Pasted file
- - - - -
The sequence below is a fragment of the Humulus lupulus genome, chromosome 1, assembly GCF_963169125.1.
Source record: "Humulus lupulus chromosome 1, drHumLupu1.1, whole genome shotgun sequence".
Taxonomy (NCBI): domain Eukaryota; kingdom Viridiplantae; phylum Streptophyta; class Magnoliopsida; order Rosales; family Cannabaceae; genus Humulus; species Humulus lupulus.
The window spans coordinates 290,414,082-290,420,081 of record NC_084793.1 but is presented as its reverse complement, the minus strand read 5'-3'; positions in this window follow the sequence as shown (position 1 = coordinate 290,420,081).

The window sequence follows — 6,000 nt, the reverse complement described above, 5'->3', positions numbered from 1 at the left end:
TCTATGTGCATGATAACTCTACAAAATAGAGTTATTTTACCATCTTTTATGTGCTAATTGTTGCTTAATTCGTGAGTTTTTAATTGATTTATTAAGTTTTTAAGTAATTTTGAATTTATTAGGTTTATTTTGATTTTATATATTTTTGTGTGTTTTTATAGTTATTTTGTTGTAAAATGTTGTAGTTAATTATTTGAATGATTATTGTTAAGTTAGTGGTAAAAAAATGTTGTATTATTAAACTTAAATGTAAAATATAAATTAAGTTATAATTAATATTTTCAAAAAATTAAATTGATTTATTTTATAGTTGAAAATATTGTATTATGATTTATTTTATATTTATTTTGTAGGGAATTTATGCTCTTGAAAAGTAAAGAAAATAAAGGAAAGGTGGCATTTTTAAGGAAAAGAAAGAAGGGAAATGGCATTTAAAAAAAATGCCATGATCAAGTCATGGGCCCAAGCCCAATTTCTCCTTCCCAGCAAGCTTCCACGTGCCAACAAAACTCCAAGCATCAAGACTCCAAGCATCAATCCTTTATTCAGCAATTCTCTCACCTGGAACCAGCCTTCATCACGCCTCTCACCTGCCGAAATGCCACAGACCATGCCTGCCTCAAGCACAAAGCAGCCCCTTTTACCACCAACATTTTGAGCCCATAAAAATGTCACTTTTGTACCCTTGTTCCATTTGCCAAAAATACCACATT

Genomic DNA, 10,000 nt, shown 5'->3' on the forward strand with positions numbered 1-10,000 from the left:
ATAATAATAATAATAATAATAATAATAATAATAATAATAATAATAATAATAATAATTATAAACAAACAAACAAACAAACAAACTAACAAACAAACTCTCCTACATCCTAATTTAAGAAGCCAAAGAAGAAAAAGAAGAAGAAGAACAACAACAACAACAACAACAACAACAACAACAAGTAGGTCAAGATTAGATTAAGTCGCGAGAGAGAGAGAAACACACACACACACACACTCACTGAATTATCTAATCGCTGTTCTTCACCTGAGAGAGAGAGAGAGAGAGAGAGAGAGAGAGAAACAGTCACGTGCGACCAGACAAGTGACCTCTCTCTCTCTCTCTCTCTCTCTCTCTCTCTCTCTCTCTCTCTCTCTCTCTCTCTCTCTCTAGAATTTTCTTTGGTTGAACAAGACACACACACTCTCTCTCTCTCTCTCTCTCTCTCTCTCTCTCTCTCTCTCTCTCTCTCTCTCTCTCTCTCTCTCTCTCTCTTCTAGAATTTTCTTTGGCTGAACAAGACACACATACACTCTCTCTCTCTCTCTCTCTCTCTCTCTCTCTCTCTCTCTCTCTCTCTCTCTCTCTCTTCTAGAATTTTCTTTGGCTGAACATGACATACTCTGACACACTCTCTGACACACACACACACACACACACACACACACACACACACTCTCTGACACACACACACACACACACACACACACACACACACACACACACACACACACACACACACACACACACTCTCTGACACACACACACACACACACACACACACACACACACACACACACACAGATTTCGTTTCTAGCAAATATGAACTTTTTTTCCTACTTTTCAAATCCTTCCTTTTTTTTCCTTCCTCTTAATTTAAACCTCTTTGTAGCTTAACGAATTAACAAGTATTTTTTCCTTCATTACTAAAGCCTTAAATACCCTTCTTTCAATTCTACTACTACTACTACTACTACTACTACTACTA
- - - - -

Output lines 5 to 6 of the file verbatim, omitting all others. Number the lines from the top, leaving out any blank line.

The window sequence follows — 6,000 nt, the reverse complement described above, 5'->3', positions numbered from 1 at the left end:
TCTATGTGCATGATAACTCTACAAAATAGAGTTATTTTACCATCTTTTATGTGCTAATTGTTGCTTAATTCGTGAGTTTTTAATTGATTTATTAAGTTTTTAAGTAATTTTGAATTTATTAGGTTTATTTTGATTTTATATATTTTTGTGTGTTTTTATAGTTATTTTGTTGTAAAATGTTGTAGTTAATTATTTGAATGATTATTGTTAAGTTAGTGGTAAAAAAATGTTGTATTATTAAACTTAAATGTAAAATATAAATTAAGTTATAATTAATATTTTCAAAAAATTAAATTGATTTATTTTATAGTTGAAAATATTGTATTATGATTTATTTTATATTTATTTTGTAGGGAATTTATGCTCTTGAAAAGTAAAGAAAATAAAGGAAAGGTGGCATTTTTAAGGAAAAGAAAGAAGGGAAATGGCATTTAAAAAAAATGCCATGATCAAGTCATGGGCCCAAGCCCAATTTCTCCTTCCCAGCAAGCTTCCACGTGCCAACAAAACTCCAAGCATCAAGACTCCAAGCATCAATCCTTTATTCAGCAATTCTCTCACCTGGAACCAGCCTTCATCACGCCTCTCACCTGCCGAAATGCCACAGACCATGCCTGCCTCAAGCACAAAGCAGCCCCTTTTACCACCAACATTTTGAGCCCATAAAAATGTCACTTTTGTACCCTTGTTCCATTTGCCAAAAATACCACATT